Property tax break is often misused
City lacks the means to recoup its losses
By Meghan E. Irons
Globe Staff

Over the past six years, thousands of people in Boston who claimed the residential exemption on their property taxes did not qualify for those savings — in some cases, thousands of dollars annually — city records show.

Even worse: There’s nothing the city can do to recover those funds.

Many of those homeowners had up to a $2,000 exemption on their annual property tax bills.

The city’s assessing commissioner, Ronald Rakow, said that under current law, “there is no way to recoup the money’’ from an incorrectly applied exemption.

The city’s only recourse, per state law, is simply to remove the exemption for future taxes. Since 2010, the city has removed the residential tax exemption from 6,604 homeowners, according to assessing information the Globe obtained in a public records request.

“That is [the] concern that the administration has right now, that while we can take it away for future years, we can’t go back,’’ Rakow said.

The residential tax exemption, a flat dollar amount, is given to qualified Boston residents who own and occupy their property. The exemption got a boost — and attracted controversy — in December, after Mayor Martin J. Walsh announced Boston would increase the city’s residential tax exemption to 35 percent of a home’s assessed value. It had been 30 percent.

Rakow said that over the past several years, the city has been urging state lawmakers to give Boston the power to get back the exempted amounts. Walsh is again pressing the Legislature to act, but it is unclear whether his efforts will get any traction.

Rakow said assessing officials conduct an extensive review at the start of each fiscal year to ensure “that the people who receive the exemption deserve the exemption.’’

The analysis includes verifying a person’s primary address.

New homeowners are required to reapply for the exemption held by the seller. Officials flag parcels that raise concerns for a more extensive audit.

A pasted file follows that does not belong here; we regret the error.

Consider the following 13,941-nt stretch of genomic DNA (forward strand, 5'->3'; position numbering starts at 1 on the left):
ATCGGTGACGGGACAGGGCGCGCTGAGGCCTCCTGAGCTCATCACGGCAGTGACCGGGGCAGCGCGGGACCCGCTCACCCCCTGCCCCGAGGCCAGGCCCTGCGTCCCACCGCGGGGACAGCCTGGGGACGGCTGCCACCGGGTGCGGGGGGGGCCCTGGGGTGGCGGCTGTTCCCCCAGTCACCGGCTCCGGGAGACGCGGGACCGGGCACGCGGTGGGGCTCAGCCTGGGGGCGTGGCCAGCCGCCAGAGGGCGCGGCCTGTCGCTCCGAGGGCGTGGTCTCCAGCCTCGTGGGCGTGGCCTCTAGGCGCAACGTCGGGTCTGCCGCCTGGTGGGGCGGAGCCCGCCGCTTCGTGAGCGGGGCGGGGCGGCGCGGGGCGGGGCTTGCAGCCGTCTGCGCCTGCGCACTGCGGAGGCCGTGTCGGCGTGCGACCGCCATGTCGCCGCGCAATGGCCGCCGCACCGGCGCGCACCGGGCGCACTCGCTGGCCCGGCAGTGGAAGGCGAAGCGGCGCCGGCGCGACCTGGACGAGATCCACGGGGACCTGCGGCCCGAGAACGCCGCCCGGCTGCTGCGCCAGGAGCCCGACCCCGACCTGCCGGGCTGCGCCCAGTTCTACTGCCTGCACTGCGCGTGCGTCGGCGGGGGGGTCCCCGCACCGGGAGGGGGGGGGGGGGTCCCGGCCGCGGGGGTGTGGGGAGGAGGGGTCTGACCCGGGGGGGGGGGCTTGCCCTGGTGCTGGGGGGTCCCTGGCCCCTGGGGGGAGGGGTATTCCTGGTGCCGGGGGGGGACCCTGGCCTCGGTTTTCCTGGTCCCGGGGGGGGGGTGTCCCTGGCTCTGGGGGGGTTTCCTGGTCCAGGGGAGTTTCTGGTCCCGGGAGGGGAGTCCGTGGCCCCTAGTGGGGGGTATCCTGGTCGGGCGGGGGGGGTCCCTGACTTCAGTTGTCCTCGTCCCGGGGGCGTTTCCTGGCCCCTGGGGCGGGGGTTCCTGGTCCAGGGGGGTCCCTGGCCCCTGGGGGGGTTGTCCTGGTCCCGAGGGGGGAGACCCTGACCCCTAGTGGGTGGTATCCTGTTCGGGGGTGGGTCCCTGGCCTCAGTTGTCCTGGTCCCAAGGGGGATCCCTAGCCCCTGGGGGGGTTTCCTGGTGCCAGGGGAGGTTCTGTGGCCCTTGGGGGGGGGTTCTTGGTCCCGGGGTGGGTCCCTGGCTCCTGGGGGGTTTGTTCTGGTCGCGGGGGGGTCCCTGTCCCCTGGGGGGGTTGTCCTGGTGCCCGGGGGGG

Since 2010, city officials have reviewed the residential exemptions for 76,211 parcels. Officials then selected 9,204 parcels for a deeper audit. They asked the owners of 7,904 parcels to resubmit an application for the exemption. And just 1,300 of them were verified, the data show.

Last year, the Assessing Department audited 1,099 properties and found 938 where residency could not be verified. Just 161 of those eventually qualified, the data show.

Rakow said very few of the cases identified by his staff involved a property owner trying to game the system. But the Assessing Department does not record the reason a property owner’s tax exemption is selected for additional review.

“I would say that it’s infrequent that we get an application signed by somebody under the pains and penalties of perjury saying that they live at the address and it turns out that they don’t,’’ Rakow said.

“There may be other things involved, like maybe the property is in a trust or there may be other conditions where they don’t qualify,’’ he said.

Rakow said the auditing — performed in the months before the third-quarter tax bill is sent in December — is conducted before the exemption is granted, keeping such cases to a minimum.

Walsh’s recent property tax changes, which followed a change in state law, meant that qualified owners of single-family properties would see a bigger share of their tax bills, $2,433,exempted from taxes this year.

Last year, it was about $1,962. The average property tax bill in Boston is over $3,000.

The exemption equates to a property value reduction of about $229,000, said Samuel R. Tyler, the president of the Boston Municipal Research Bureau.

“If your home is worth $400,000 and you subtract $229,000, then you are being taxed on what’s left — and that’s $171,000,’’ Tyler said.

“This a tax break that is intended to help retain the middle class in Boston,’’ he said.

City officials have hailed the effort as needed relief for residents strained by stagnated wages and higher living expenses.

But Walsh administration officials came under fire after it became clear they were shifting the tax burden onto owners of large multi-unit dwellings who do not live in their properties. Owners of high-valued homes, apartment buildings, and properties not occupied by the homeowner will pay more, officials acknowledged.

Critics said that by increasing the residential exemption, the city would be losing out on needed revenue that could have gone to other services — an assertion that Tyler and Boston officials refuted.

To offset any losses, Boston officials increased the residential tax rate, which allows them to raise the full amount of residential property tax revenue that’s allowed under the law.

Critics also raised the possibility of people claiming the tax exemption for a property when they live elsewhere.

City Councilor Annissa Essaibi-George, whom the Globe asked to review the city data, said she has concerns about erroneous exemptions.

“If a person is misrepresenting their home address to qualify for an exemption, we need to not only remove the exemption, but also complete an extensive audit to better understand the financial benefit that property owners received because of the misrepresentation,’’ she said.

Essaibi-George said the city should seek repayment of the amount exempted, plus potential fines.

Meghan E. Irons can be reached at Follow her on Twitter @meghanirons.